Review: Kyle Abraham takes on Cunningham and, as always, love
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Review: Kyle Abraham takes on Cunningham and, as always, love
Jamaal Bowman, left, and Donovan Reed in “MotorRover,” a Kyle Abraham dance, at the Joyce Theater in New York, April 4, 2023. Abraham and his company, A.I.M, returned to the Joyce Theater with a program of mixed repertory, including new dances and a Bebe Miller solo. (Andrea Mohin/The New York Times)

by Gia Kourlas



NEW YORK, NY.- Kyle Abraham has a mission — and it’s bigger than himself. He likes to spread the love with his company, A.I.M, and, in doing so, broaden the viewer’s experience of what a dance concert by a choreographer-led company can be.

The A.I.M season at the Joyce Theater expands on that idea in multigenerational ways, too, with a resonant performance of “Rain” (1989), a solo by Bebe Miller, who began her choreographic career in 1978. She means much to Abraham, who, in his program note, writes: “Her work speaks so much to the dance-maker I hope to be.”

Although brief, “Rain,” performed Tuesday by Tamisha A. Guy, has a scorching power. To music by Villa-Lobos and Hearn Gadbois, Guy stands in front of a patch of grass, moving her rounded arms and fluid fingers unhurriedly — as if they’re some sort of protective barrier — before sliding to the floor, resting in an X shape and zipping her body back up again. There was a silky luster to how calmly she shifted through jagged positions; in one repeated phrase, she stretched her legs wide, bent a knee and scooted to the side. Eventually, Guy, exacting and understated, rolls onto the grass, weary yet not defeated.

The program has new offerings too, including “Uproot: love and legacy,” a work for five dancers by former company member Maleek Washington to live music by composers KAMAUU and Kwinton Gray. A meditative journey through relationships and love triangles with a blossoming tree standing on one side of the stage — scenic design is by Lee Beard — the work showcases romance in silent stories that sprout and droop like flowers. But however lushly it connected to the music, “Uproot” swooned along in a similar way.

Abraham’s “5 Minute Dance (You Drivin’?),” to electronic music by Jlin, places two couples in space and shows the choreographer’s affinity for detailed, precise fluidity, sending the dancers veering off course and spinning back into place. Like its title indicates, it’s brief. Was it necessary on an overlong program? It was fine, but Abraham’s remaining two works were the show.

“MotorRover” is a transplant of a duet originally shown online in 2021 — a response to an excerpt from Merce Cunningham’s “Landrover” (1972) that was part of a program produced by Baryshnikov Arts Center and the Cunningham Trust.

Abraham is known for his use of popular music — recently, he has choreographed substantial works to D’Angelo and James Blake — so it was good to see what he could do with a dance in silence. Sleekly performed by Jamaal Bowman and Donovan Reed, “MotorRover” is both sly and sensitive as it melds the formality of Cunningham’s vocabulary — jumps that come out of nowhere, balances that test resoluteness and more — with everyday gestures, slipped in without hesitation. When the dancers freeze for a moment, holding their arms in disdain, they stare at each other before executing a shoulder brush and moving on. Abraham dishes out humor with love.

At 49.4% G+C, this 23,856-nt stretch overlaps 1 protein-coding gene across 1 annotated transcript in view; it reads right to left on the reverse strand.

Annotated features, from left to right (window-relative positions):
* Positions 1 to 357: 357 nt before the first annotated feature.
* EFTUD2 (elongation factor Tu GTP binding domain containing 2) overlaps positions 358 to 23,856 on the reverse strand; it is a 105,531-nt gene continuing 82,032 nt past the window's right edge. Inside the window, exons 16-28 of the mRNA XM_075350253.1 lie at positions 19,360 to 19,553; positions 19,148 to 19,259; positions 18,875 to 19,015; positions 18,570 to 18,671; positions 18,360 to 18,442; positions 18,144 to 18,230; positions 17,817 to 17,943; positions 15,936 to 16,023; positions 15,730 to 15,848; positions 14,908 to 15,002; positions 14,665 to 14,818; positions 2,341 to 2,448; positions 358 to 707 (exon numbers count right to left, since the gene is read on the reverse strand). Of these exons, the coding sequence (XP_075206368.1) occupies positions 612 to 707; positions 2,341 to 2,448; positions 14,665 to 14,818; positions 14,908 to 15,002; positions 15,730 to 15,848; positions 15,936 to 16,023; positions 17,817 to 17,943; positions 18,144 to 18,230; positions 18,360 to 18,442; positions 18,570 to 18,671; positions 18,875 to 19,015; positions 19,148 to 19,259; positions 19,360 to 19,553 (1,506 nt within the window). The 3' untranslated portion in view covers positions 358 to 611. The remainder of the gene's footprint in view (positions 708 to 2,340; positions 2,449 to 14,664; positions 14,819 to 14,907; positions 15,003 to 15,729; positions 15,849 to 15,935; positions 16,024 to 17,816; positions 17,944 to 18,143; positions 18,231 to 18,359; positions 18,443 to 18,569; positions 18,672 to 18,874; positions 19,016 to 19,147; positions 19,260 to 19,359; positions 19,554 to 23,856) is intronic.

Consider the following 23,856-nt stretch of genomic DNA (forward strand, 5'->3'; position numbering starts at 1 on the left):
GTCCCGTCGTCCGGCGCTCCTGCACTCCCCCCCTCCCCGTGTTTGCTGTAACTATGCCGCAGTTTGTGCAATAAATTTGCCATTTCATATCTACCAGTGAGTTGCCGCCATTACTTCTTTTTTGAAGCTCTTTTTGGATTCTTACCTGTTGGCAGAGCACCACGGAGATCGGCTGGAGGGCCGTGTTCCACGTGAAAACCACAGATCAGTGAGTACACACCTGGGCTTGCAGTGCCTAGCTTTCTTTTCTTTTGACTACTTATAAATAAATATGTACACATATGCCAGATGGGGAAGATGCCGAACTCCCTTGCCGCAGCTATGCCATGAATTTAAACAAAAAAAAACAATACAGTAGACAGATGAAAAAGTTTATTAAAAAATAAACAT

The choreography expands on Cunningham by loosening it up. Bowman and Reed found breath in their torsos and arms, which added softness and motion to precisely held shapes. “MotorRover” is more than a study or a response to a task; Abraham shows sparkling authority at mining an intimidating work to make a dance worthy on its own. (The season also features an alternative cast with two women. I could have watched it twice.)

Abraham is also known for loving love. His closer, “If We Were a Love Song” (2021), set to Nina Simone, steers its way somberly, though not exactly gently, through love and heartache as Simone’s voice seems to pour out of the dancers’ bodies. Moody in a dark-restaurant way, Dan Scully’s lighting casts the stage in deep, earthy hues while striking wintry gleams of light onto vulnerable faces and muscular shoulders and backs. Intimate and searing, “If We Were a Love Song” doesn’t just tell one story, but a world of them.

The work starts off with a cluster of dancers moving more or less as one as they sink and rise from the floor, maintaining, to different degrees, a sense of touch. After the group opening, the dancers splinter off into solos and duets that excavate the depths of sadness and desire along with fortitude. In “Little Girl Blue,” Gianna Theodore’s enthralling serenity paired with her groundedness just about made time stop. Others were striking as well, like Jae Neal and Reed, who are knitted together throughout “Don’t Explain” until a haunting, final exit.

It was a brave way to end a night: No bells, no whistles, only dancers unearthing feelings that spiraled from their bodies. Abraham excels at so many aspects of choreography, among them instilling traditional movement with the gestural language of Black life and street dance or showing the subtle difference between slow motion and stillness. But what is most admirable, at least for me, is the way he is able to lean into patience. He takes his time, just the right amount. As you watch his dancers, you could be floating, too.



A.I.M by Kyle Abraham

Through Sunday at the Joyce Theater, joyce.org.

This article originally appeared in The New York Times.










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